Monday, June 28, 2021

Frank Schoonover Canoe Scenes

Frank Earle Schoonover (1877-1972) was a prominent early 20th century American illustrator.  He was one of the Brandywine School group trained by Howard Pyle.  In many respects his work was similar to that of the better-known Brandywine artist N.C. Wyeth, but Schoonover was not quite Wyeth's equal.

I wote about Schoonover here and here.  His Wikipedia entry is here.

Schoonover is best known for his outdoors scenes. The present post presents some of his illustrations that incorporate canoes -- light, rather fragile, somewhat unstable boats developed by American Indians, among others.


Wa-Gush - 1906

Jean Lafitte - 1912
The French pirate/privateer who worked the Caribbean in the early 1800s.  Not a quite a canoe, but nevertheless a fine illustration.

The Water Lilly - 1916

A Northern Mist - 1916

The Last of the Mohicans - 1922
Similar to the previous image.  Illustrators often take advantage of production shortcuts.

Ojibway Indian Spearing the Pike - 1923

As the Canoe Swept By - 1950
Schoonover's style remained essentially in place over much of his career, as this late work indicates.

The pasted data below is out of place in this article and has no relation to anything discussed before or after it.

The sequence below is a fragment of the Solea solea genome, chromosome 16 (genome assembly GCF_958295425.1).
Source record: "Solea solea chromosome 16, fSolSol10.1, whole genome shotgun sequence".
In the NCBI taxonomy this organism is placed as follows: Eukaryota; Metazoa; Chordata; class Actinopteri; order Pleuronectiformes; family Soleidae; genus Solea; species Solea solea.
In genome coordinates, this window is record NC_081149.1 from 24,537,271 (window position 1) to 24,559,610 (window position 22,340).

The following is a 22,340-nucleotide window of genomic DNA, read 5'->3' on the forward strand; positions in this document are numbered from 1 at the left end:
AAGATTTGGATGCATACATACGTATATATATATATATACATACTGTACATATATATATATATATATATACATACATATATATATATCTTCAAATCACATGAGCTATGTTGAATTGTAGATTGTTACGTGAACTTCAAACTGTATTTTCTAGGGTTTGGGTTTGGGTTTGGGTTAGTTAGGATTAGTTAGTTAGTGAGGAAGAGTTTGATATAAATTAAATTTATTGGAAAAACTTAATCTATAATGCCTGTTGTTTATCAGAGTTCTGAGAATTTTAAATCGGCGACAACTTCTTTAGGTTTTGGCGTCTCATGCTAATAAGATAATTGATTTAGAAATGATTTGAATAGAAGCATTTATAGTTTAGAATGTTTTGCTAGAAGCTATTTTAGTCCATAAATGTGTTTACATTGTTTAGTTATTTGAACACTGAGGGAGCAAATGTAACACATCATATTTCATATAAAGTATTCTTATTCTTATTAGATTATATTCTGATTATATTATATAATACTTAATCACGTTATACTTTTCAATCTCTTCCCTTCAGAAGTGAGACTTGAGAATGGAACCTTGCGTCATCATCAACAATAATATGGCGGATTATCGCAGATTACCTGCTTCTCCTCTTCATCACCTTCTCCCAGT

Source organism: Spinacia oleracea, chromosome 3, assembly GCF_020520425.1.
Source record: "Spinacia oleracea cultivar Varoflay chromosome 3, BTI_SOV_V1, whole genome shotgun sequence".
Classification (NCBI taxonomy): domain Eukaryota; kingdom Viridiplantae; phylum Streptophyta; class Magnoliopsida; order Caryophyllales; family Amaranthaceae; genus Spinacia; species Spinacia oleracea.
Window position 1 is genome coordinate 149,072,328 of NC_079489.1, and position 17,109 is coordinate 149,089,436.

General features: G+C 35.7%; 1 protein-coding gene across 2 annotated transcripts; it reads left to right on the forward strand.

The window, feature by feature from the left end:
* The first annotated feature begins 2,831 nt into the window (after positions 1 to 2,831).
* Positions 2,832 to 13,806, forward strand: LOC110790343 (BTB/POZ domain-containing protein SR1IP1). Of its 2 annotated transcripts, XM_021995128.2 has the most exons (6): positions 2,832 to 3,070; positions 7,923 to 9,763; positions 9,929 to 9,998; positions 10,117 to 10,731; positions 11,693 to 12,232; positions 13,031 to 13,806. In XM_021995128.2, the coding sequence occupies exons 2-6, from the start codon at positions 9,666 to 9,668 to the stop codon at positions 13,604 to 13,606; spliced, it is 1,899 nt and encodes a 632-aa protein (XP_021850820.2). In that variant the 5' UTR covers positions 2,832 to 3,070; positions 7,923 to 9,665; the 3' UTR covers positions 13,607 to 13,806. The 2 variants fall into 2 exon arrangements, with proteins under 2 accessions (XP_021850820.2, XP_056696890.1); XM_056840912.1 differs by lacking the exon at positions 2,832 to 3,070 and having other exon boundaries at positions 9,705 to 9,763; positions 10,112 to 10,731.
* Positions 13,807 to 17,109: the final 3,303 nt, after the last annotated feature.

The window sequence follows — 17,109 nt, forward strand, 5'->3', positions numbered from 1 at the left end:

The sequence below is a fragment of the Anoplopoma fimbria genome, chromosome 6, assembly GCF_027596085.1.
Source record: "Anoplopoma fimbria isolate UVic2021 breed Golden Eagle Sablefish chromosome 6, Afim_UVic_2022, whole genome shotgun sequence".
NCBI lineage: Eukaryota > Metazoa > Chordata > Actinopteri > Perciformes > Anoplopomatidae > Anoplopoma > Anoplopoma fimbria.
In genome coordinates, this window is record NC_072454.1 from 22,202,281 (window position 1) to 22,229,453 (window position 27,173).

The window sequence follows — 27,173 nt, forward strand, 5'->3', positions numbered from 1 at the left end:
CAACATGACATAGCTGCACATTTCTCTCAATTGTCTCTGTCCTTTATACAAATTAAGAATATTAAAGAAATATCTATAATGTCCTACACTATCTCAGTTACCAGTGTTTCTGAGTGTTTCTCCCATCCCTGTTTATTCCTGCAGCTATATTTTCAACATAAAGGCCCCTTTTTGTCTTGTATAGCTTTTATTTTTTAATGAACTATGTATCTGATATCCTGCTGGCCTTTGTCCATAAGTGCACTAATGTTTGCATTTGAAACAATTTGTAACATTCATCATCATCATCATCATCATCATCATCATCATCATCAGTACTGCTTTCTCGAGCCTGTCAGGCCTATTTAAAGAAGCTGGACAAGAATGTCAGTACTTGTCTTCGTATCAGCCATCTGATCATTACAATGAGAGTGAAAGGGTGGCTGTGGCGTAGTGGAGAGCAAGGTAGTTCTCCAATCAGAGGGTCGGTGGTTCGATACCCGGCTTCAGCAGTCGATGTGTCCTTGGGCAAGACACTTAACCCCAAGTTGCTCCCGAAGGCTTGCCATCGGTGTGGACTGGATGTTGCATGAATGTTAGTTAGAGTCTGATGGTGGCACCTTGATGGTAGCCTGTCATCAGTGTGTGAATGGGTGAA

Monday, June 21, 2021

Glen Orbik's Drawings of Heads

Glen Orbik (1963-2015) is perhaps best known for his "noir" style book cover art.  Besides having a good sense of staging, he handled lighting very well.  Perhaps the most important factor in his success was his skill at depicting people.

Along that line, I posted here about figure drawings he made.  In today's post are some Orbik drawings featuring heads.




Now for examples of finished art heads: first, "The Flash" comic book hero.

Detail of "Joyland" book cover.

Monday, June 14, 2021

Ilya Repin Panoramas

Ilya Yefimovich Repin (1844-1930) was one of the greatest Russian painters of the late 19th century.  His Wikipedia entry is here.

Perhaps his strongest field was portrait painting, though he also created historical, mythological and genre scenes.  In this post I dealt with a set of sketch portraits he made while working on a huge painting of the "Ceremonial Session of the State Council, May 7, 1901."  That painting was a panorama, a format he occasionally used.  The present post presents several other such works.


Barge Haulers on the Volga - 1870-73
Painted while in his late 20s, this is a well-known work.

Parisian Café - 1875
Quite different due to its hard-edge detail.  Essentially a set of character studies.  Although he spent some time in France and Italy, the Wikipedia link does not mention that he studied there.  In any case, he was around 30 years old and his career was already well-launched.

Krestny Khod (Religious Procession) in Kursk Gubernia - 1881-82
Another well-known painting.  Click on the image to enlarge.

Reply of the Zaporozhian Cossacks to Sultan Mehmed IV of the Ottoman Empire - 1880-91
Another opportunity for character  studies.

Ceremonial Session of the State Council, May 7, 1901 - 1903
This was the subject of my post linked above.

The Last Supper - 1903
More a sketch than a finished work.

Demonstration on October 17, 1905 - 1907-11